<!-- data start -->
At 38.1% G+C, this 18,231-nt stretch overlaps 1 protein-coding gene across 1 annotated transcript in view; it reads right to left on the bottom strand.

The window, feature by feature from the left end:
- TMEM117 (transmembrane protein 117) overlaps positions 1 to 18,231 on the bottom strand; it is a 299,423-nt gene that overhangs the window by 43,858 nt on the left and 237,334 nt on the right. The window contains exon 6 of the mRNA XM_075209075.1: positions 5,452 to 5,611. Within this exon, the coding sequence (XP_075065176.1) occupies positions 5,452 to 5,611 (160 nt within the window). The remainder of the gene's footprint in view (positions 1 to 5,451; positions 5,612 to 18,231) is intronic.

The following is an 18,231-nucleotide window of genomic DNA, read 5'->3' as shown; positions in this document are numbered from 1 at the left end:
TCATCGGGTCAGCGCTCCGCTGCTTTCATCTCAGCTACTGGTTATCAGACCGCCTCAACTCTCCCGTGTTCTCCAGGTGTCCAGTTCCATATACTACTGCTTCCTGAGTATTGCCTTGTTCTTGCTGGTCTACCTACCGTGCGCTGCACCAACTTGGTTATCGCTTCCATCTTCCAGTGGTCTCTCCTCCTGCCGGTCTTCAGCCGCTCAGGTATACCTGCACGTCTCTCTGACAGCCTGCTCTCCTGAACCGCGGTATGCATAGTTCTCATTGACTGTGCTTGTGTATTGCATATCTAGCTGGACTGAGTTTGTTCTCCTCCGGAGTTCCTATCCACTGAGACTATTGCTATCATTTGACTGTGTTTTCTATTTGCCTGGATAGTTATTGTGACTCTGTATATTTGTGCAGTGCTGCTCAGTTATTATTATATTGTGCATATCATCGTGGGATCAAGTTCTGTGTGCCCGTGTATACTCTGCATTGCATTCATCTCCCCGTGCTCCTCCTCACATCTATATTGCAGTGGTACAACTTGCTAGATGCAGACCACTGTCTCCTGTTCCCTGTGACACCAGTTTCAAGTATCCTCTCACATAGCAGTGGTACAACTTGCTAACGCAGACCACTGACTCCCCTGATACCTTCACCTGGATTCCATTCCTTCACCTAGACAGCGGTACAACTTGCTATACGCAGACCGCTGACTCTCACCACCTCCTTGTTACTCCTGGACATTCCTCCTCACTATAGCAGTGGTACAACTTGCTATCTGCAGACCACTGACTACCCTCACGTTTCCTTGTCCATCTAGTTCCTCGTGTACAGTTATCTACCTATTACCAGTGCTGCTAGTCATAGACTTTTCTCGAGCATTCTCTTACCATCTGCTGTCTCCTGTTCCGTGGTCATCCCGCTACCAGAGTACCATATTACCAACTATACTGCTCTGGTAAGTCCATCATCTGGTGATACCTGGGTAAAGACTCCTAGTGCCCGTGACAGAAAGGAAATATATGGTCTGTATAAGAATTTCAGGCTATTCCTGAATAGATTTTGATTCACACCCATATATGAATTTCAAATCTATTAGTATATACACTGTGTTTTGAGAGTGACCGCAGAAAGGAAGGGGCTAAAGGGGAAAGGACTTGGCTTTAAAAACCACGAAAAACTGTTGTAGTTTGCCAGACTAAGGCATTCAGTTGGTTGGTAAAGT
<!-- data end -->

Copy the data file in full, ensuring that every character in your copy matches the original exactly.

At 38.1% G+C, this 18,231-nt stretch overlaps 1 protein-coding gene across 1 annotated transcript in view; it reads right to left on the bottom strand.

The window, feature by feature from the left end:
- TMEM117 (transmembrane protein 117) overlaps positions 1 to 18,231 on the bottom strand; it is a 299,423-nt gene that overhangs the window by 43,858 nt on the left and 237,334 nt on the right. The window contains exon 6 of the mRNA XM_075209075.1: positions 5,452 to 5,611. Within this exon, the coding sequence (XP_075065176.1) occupies positions 5,452 to 5,611 (160 nt within the window). The remainder of the gene's footprint in view (positions 1 to 5,451; positions 5,612 to 18,231) is intronic.

The following is an 18,231-nucleotide window of genomic DNA, read 5'->3' as shown; positions in this document are numbered from 1 at the left end:
TCATCGGGTCAGCGCTCCGCTGCTTTCATCTCAGCTACTGGTTATCAGACCGCCTCAACTCTCCCGTGTTCTCCAGGTGTCCAGTTCCATATACTACTGCTTCCTGAGTATTGCCTTGTTCTTGCTGGTCTACCTACCGTGCGCTGCACCAACTTGGTTATCGCTTCCATCTTCCAGTGGTCTCTCCTCCTGCCGGTCTTCAGCCGCTCAGGTATACCTGCACGTCTCTCTGACAGCCTGCTCTCCTGAACCGCGGTATGCATAGTTCTCATTGACTGTGCTTGTGTATTGCATATCTAGCTGGACTGAGTTTGTTCTCCTCCGGAGTTCCTATCCACTGAGACTATTGCTATCATTTGACTGTGTTTTCTATTTGCCTGGATAGTTATTGTGACTCTGTATATTTGTGCAGTGCTGCTCAGTTATTATTATATTGTGCATATCATCGTGGGATCAAGTTCTGTGTGCCCGTGTATACTCTGCATTGCATTCATCTCCCCGTGCTCCTCCTCACATCTATATTGCAGTGGTACAACTTGCTAGATGCAGACCACTGTCTCCTGTTCCCTGTGACACCAGTTTCAAGTATCCTCTCACATAGCAGTGGTACAACTTGCTAACGCAGACCACTGACTCCCCTGATACCTTCACCTGGATTCCATTCCTTCACCTAGACAGCGGTACAACTTGCTATACGCAGACCGCTGACTCTCACCACCTCCTTGTTACTCCTGGACATTCCTCCTCACTATAGCAGTGGTACAACTTGCTATCTGCAGACCACTGACTACCCTCACGTTTCCTTGTCCATCTAGTTCCTCGTGTACAGTTATCTACCTATTACCAGTGCTGCTAGTCATAGACTTTTCTCGAGCATTCTCTTACCATCTGCTGTCTCCTGTTCCGTGGTCATCCCGCTACCAGAGTACCATATTACCAACTATACTGCTCTGGTAAGTCCATCATCTGGTGATACCTGGGTAAAGACTCCTAGTGCCCGTGACAGAAAGGAAATATATGGTCTGTATAAGAATTTCAGGCTATTCCTGAATAGATTTTGATTCACACCCATATATGAATTTCAAATCTATTAGTATATACACTGTGTTTTGAGAGTGACCGCAGAAAGGAAGGGGCTAAAGGGGAAAGGACTTGGCTTTAAAAACCACGAAAAACTGTTGTAGTTTGCCAGACTAAGGCATTCAGTTGGTTGGTAAAGT